Re-examining inactivity in the workforce

Sport shoes on grey background

Gyms are working to support the long-term fitness goals of staff and to help employers improve health and activity levels, says James Shillaker, director of GymFlex

Those who believe that inactivity causes obesity might be in for a shock: a long-term study by Exeter University, EarlyBird diabetes study, finalised in 2013, suggests it is actually the other way around. Consuming a fatty, sugary diet in the early years causes obesity, which in turn makes people inactive. The World Health Organization (WHO) regards childhood obesity as one of the most serious global public health challenges for the 21st century.

By the time these kids become prospective employees they are often already obese, inactive and at much higher risk of illness and disease. The worrying part is that there is no end in sight to this trend.

Employers see benefits of active workforce
The UK is generations away from having a workforce that is physically active and enjoying the related health benefits. The good news is that a lot of UK employers have already started to embrace the need for a more active workforce and benefits like gym memberships are widespread. But are gyms the answer?

There is little doubt that the gym is the best place to get an overall, all-body workout. It’s packed with state-of-the-art equipment, qualified fitness professionals, approved exercise classes and extra nutritional and lifestyle advice. However, gyms have a lot to learn about how they work alongside clients. Employees having a gym membership is one thing, using it effectively to fulfil their health objectives… well, that’s another story. How is it that established gyms, in good locations, selling 12-month memberships are not full or have a waiting list? There is a feeling that gyms are too good at selling the fitness concept but not as effective at helping employees fulfil their long-term fitness objectives. The fact there appears to be as many people joining as there are leaving every month, for a sustained period of years, might help support this theory as to why gyms are not full up.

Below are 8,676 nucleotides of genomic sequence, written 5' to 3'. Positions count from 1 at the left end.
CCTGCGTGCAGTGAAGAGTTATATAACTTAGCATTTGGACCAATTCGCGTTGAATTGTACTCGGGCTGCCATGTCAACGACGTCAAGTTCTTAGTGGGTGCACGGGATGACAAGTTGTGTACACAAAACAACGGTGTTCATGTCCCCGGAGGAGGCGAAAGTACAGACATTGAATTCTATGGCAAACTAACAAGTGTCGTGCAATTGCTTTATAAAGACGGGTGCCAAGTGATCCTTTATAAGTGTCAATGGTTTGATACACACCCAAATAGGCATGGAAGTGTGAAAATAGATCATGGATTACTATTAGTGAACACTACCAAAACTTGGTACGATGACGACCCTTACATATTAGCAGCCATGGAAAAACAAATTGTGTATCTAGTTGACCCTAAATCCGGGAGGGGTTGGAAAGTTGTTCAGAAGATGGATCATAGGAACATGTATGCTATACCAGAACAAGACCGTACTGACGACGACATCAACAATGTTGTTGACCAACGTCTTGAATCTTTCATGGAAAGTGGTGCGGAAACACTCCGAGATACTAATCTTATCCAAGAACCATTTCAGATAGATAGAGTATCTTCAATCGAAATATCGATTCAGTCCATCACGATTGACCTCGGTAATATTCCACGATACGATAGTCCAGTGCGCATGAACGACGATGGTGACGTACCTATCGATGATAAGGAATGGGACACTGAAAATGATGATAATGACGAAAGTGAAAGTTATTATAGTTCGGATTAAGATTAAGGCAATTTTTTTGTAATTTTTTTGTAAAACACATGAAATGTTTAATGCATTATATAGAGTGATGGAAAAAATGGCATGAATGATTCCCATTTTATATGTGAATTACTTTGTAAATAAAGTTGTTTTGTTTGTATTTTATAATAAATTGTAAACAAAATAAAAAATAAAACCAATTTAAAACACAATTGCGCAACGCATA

NHS guidelines recommend 30 minutes of exercise, three times a week. Although there are no confirmed statistics, it appears only a small percentage of a gym’s paying members do this. Even more worrying is that there is a significant percentage of paying members that have not visited the gym at all in a calendar year. GymFlex recently started a programme that maps the effectiveness of its memberships, getting real time data from its clubs as well as the employees who use them.

Fifteen years ago very few people cared about the usage data being collected. Now, with salary sacrifice options, in-house gyms and employers subsidising or funding gyms, the value of measuring the effectiveness of an employer’s wellbeing efforts and seeing a return on that investment is being recognised.

Appeal to employees
Another area gyms are looking to improve is their attractiveness to sedentary employees. The journey an employee takes from being completely inactive to working out every week, is defined by a series of emotional triggers that differ for every person. It is clear that messages like ‘new year, new you!’ and ‘get beach-body ready!’ are of limited effectiveness now. A lot of gym marketing is also not suitable for a human resources- or employee benefits-led campaign because it does not take into account the staff brand or corporate image of clients.

A study by research analysts Mintel, Health and fitness clubs UK, July 2015, discovered nearly 80% of adults have a fitness goal but only 12% were members of a gym. I think this highlights the need for gym providers to diversify their messages and create new ways of connecting to the emotional and physical health triggers of employees, rather than just pushing for them to join the gym from the outset